FCC to Allow 911 via SMS Texting
The FCC is seeking to overhaul the 911 system, enabling users to send text messages and live videos directly to emergency call centers.
This would be the first upgrade to 911 since 2001, when the FCC mandated that mobile carriers must allow 911 to identify the caller's location using GPS or cell-tower information. The 911 service was established in 1968, and handles more than 230 million calls a year, reported Ryan Singel of Wired.
In a press release, the FCC pointed to the tragic shooting spree on the Virginia Tech campus as an example of how 911 could benefit from receiving texts and real-time videos.
"During the 2007 Virginia Tech campus shooting, students and witnesses desperately tried to send texts to 9-1-1 that local dispatchers never received. If these messages had gone through, first responders may have arrived on the scene faster with firsthand intelligence about the life-threatening situation that was unfolding," the release said.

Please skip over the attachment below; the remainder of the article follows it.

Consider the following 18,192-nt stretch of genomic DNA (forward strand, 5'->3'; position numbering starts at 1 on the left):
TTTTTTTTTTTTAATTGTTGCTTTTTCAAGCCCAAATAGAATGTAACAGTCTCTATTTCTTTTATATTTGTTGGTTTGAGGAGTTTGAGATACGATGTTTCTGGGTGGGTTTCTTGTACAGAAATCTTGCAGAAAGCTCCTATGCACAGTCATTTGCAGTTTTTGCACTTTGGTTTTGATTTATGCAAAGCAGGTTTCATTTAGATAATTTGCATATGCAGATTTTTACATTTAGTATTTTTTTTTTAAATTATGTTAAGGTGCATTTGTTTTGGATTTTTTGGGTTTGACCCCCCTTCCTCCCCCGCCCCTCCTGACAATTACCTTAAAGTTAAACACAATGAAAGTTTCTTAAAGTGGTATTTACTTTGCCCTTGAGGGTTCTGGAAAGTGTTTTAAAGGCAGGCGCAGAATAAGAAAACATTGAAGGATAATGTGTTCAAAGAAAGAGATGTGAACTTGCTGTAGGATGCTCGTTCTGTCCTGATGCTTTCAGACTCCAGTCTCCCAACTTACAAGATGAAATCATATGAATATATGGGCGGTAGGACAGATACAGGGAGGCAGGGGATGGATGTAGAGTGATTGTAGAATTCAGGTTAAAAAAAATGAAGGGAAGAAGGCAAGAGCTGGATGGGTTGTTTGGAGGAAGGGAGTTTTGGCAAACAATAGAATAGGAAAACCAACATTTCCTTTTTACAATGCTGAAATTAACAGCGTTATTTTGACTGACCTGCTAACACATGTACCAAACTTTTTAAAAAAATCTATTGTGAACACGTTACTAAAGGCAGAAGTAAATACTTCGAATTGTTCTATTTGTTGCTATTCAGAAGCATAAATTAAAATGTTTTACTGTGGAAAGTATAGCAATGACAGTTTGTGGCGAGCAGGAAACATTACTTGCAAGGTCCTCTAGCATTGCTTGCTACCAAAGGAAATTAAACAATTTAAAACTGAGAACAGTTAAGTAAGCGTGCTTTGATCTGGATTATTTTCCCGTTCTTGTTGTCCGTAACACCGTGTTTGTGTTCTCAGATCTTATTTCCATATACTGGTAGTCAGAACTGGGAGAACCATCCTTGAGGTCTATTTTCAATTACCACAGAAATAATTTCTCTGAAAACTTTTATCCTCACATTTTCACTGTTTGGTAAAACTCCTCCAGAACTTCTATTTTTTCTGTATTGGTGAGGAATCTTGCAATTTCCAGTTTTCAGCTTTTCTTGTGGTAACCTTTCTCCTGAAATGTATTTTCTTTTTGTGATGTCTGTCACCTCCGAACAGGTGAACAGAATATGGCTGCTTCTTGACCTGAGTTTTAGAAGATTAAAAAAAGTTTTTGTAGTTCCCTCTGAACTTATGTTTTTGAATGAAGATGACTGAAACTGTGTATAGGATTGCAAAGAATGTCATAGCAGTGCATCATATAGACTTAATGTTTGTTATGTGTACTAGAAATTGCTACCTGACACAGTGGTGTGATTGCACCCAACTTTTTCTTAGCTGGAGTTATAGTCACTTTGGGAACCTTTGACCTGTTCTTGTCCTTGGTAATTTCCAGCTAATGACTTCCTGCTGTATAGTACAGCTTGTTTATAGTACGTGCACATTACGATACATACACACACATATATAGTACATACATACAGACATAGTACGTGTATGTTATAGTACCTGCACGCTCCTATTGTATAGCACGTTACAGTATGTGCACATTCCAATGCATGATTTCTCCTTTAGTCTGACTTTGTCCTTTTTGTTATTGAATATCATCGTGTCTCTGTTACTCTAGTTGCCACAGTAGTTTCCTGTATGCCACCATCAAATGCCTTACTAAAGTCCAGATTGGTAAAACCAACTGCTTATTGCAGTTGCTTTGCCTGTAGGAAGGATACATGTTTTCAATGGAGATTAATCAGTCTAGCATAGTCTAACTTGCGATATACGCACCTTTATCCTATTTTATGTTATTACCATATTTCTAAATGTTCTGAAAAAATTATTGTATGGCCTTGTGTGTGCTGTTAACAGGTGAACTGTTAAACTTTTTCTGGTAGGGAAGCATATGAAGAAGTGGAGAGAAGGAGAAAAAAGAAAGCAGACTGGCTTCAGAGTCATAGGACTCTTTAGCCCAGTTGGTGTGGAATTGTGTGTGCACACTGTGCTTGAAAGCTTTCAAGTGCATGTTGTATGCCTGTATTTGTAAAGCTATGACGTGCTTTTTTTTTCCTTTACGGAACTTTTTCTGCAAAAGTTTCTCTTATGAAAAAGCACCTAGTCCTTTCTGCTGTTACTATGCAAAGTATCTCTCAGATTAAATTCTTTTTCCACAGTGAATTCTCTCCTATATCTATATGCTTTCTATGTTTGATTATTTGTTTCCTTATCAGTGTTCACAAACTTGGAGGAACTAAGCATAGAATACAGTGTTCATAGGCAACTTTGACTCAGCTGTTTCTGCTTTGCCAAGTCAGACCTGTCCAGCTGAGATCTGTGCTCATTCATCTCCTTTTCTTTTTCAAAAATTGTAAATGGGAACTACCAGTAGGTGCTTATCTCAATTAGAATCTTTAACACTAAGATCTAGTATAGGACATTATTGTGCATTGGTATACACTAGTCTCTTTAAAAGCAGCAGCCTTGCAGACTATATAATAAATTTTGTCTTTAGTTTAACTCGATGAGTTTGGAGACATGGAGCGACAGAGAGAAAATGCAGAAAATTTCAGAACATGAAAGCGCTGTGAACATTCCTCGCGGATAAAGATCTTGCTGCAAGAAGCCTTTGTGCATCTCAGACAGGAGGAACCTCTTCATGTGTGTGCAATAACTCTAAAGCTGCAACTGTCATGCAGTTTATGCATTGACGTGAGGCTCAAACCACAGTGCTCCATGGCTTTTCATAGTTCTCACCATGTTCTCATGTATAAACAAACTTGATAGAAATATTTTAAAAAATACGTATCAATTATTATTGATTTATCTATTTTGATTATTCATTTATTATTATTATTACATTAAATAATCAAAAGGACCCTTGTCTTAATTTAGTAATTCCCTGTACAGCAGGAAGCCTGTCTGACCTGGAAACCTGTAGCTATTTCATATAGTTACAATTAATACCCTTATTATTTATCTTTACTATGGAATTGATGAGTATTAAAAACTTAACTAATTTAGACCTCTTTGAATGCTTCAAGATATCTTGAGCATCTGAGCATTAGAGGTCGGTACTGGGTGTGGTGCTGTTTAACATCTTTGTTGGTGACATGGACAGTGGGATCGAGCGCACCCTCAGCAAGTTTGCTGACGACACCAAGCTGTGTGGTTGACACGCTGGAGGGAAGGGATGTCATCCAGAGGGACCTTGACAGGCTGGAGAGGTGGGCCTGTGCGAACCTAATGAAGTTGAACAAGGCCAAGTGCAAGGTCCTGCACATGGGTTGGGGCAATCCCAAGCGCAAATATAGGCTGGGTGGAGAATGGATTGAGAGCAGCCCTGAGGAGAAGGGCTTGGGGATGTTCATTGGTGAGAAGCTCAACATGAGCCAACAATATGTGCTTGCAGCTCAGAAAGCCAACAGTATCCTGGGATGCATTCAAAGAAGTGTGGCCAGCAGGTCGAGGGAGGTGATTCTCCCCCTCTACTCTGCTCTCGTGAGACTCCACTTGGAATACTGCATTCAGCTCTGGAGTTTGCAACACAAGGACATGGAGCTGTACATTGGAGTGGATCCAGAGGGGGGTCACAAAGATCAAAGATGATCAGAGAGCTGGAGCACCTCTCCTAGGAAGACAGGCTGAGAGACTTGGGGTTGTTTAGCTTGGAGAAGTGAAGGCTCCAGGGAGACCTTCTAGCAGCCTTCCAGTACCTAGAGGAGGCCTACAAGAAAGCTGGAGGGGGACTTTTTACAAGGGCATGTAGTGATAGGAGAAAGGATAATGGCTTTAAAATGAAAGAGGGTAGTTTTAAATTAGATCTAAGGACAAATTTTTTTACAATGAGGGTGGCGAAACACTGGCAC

Along with text and video, the FCC is looking to allow 911 to receive emergency notifications by sensors , including home and car alarm systems and chemical detection sensors, Singel wrote.
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